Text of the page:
17 Serfdom in Eastern Europe
political interpretation (continued): Western Europe Eastern Europe Power of the peasantry stronger weaker – uprisings rarely succeeded Power of the towns & urban classes stronger: towns retained greater privileges weaker: landlords took power & privileges away lords sold directly to foreign capitalists instead of urban merchants peasants lost right of refuge

18 III. Rise of Eastern Absolutism
Monarchs vs. landlords  successful monarchs gained power in 3 key areas: taxation army foreign policy


20 Austria Habsburgs mostly in HRE, but also outside to SE
Austrian rulers = HRE emperors Catholic Habsburg domains to 1795.

21 Austria – consolidation of power:
30 Years’ War set stage: Habsburgs (losers) turn inward and eastward to strengthen state events in Bohemia (Phase 1) introduce new nobility loyal to Habsburgs  Habsburgs reestablish control over Bohemia

22 Austria – Bohemia & 30 Yrs War (1):
Bohemian Estates (Protestant) revolt against Habsburgs (Catholic) Battle of White Mountain (1620) – Bohemian Estates crushed Habsburgs take land/power from Protestant Czech nobles and give it to Catholic Czech nobles = new Bohemian nobility loyal to Habsburgs

23 Austria – Bohemia & 30 Yrs War (2):
Habsburgs reestablish control over Bohemia Protestantism eliminated peasants exploited even more: the robot  Personal note: It was in this era that my grandmother’s family converted from Protestantism to Judaism because they were persecuted for being Protestants and did not want to become Catholic – Judaism for them was the less detestable choice. Not a good decision in the long run.

24 Austria – Turkish wars & expansion:
1529 & 1683 – unsuccessful Ottoman sieges on Vienna Habsburgs acquire Hungary & Transylvania (Romania) from Ottomans new Habsburg state = Austria, Bohemia, + Hungary

25 Absolutism partially achieved
common Habsburg ruler but each state kept own laws/gov’t (Estates) Pragmatic Sanction (1713) – Habsburg possessions are never to be divided and are to be passed to single heir Hungary not fully integrated Hungarian nobles revolted somewhat successfully why and how: religion (Protestant Hungarians vs. Catholic Habsburgs), Hungarian nationalism, Ottoman military support 1703 revolt under Rákóczy  Hungarians accept Habsburg rule & Habsburgs restore Hungarian nobility’s privileges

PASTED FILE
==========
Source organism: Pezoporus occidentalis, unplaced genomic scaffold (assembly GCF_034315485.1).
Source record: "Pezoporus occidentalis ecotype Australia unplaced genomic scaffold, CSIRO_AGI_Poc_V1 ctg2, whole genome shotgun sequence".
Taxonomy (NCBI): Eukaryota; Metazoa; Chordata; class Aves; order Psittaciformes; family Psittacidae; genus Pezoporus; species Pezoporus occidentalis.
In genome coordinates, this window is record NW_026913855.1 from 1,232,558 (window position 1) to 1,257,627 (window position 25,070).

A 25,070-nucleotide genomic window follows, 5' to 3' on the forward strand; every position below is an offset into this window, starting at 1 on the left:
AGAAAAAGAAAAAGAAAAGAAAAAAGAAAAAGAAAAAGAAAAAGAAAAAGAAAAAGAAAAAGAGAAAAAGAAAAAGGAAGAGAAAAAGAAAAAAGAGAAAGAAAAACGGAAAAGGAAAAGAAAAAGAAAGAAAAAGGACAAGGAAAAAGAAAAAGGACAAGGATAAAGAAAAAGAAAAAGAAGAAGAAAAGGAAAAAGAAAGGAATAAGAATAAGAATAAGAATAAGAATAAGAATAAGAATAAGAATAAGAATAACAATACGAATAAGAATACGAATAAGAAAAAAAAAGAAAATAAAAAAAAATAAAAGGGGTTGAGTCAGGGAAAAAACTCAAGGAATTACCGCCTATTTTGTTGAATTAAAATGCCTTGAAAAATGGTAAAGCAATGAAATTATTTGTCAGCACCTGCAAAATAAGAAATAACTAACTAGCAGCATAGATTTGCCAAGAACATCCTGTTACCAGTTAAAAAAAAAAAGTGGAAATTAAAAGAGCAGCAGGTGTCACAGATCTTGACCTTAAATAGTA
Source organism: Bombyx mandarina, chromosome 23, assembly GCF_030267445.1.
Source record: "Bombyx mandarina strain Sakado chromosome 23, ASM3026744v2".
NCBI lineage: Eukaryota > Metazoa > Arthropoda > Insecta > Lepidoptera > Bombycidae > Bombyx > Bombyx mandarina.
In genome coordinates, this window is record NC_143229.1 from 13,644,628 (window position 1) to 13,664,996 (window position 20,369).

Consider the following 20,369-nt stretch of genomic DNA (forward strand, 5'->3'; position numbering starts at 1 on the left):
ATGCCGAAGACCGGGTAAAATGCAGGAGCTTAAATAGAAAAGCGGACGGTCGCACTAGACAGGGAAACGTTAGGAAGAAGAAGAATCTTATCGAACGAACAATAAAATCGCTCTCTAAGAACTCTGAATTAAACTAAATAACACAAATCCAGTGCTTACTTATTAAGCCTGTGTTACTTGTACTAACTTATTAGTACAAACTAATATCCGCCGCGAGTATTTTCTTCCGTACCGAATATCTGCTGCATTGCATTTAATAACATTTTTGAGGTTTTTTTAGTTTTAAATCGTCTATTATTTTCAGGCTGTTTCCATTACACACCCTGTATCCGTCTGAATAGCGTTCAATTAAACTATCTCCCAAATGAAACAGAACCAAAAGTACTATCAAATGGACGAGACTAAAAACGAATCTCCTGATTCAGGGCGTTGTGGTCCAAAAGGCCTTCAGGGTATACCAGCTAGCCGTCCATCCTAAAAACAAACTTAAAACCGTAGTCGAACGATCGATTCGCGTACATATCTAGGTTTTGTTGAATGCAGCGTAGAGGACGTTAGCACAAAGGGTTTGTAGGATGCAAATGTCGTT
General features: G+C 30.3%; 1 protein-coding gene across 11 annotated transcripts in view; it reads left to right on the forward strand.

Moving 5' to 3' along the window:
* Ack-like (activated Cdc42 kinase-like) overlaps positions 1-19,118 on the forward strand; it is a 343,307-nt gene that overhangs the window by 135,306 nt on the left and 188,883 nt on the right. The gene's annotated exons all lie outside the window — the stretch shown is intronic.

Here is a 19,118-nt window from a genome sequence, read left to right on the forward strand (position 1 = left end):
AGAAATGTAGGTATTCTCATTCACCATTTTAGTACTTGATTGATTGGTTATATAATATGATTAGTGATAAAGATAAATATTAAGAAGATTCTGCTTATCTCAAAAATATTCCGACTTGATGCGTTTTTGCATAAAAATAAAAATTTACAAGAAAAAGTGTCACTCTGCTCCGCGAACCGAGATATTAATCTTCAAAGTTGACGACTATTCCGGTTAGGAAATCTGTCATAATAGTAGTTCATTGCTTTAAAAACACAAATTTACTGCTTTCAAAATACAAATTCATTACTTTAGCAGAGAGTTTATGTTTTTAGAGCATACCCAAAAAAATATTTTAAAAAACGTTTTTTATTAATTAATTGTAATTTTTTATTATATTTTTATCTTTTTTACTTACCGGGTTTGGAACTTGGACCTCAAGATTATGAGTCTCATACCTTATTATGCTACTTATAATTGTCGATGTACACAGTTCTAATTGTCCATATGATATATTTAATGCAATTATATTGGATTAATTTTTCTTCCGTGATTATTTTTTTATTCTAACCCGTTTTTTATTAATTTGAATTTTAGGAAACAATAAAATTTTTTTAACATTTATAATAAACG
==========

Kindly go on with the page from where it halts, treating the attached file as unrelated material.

26 Austria – Habsburg rulers (+ H.R.E. emperors):
Ferdinand II (r ) crushes Bohemian Estates & creates new loyal Bohemian nobility Ferdinand III (r ) consolidates German-speaking provinces (Austria, Styria, Tyrol) creates permanent standing army Charles VI (r ) Pragmatic Sanction (1713) Rákóczy’s revolt

27 Prussia

28 Prussia

29 Prussia Hohenzollerns = elector of Brandenburg & duke of Prussia
elector of Brandenburg – helps choose Holy Roman emperor 1618 – Prussia became possession of elector of Brandenburg when junior branch of Hohenzollern family died out

30 Prussia Hohenzollerns had little power until 30 Years’ War
elector of Brandenburg = position bestowed no real power Brandenburg: land-locked, no natural defenses, poor land Prussia: separated from Brandenburg, basically part of Poland 30 Years’ War weakened the Estates (rep. assemblies)  allowed monarchs to take more power

31 Prussia – Hohenzollern rulers:
Frederick William, the “Great Elector” (r ) Frederick III, “the Ostentatious” (r ) Frederick William I, “the Soldiers’ King” (r )

32 Frederick William, the “Great Elector” (r. 1640-1688)
strengthened central authority: unified 3 provinces: Brandenburg, Prussia, lands along the Rhine forced Estates to accept permanent taxation w/o their consent created permanent standing army factors enabling his success: foreign invasions  Estates more willing to issue funds for army Junkers did not support the towns  elector broke town liberties